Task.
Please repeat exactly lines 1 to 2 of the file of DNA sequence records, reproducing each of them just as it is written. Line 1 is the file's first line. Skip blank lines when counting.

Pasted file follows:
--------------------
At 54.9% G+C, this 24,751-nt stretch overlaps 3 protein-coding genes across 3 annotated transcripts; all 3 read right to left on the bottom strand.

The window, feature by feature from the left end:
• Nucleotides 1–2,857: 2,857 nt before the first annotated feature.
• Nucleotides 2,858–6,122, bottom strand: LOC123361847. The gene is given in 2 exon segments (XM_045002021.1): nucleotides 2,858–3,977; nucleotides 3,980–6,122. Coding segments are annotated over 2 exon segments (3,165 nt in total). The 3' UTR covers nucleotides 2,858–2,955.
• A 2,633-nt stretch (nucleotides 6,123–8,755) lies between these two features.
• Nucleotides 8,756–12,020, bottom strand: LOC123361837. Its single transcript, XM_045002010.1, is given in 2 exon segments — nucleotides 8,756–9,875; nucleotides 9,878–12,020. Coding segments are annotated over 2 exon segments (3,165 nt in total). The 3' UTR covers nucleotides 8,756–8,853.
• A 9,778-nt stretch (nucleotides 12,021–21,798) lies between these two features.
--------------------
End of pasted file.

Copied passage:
At 54.9% G+C, this 24,751-nt stretch overlaps 3 protein-coding genes across 3 annotated transcripts; all 3 read right to left on the bottom strand.

The window, feature by feature from the left end: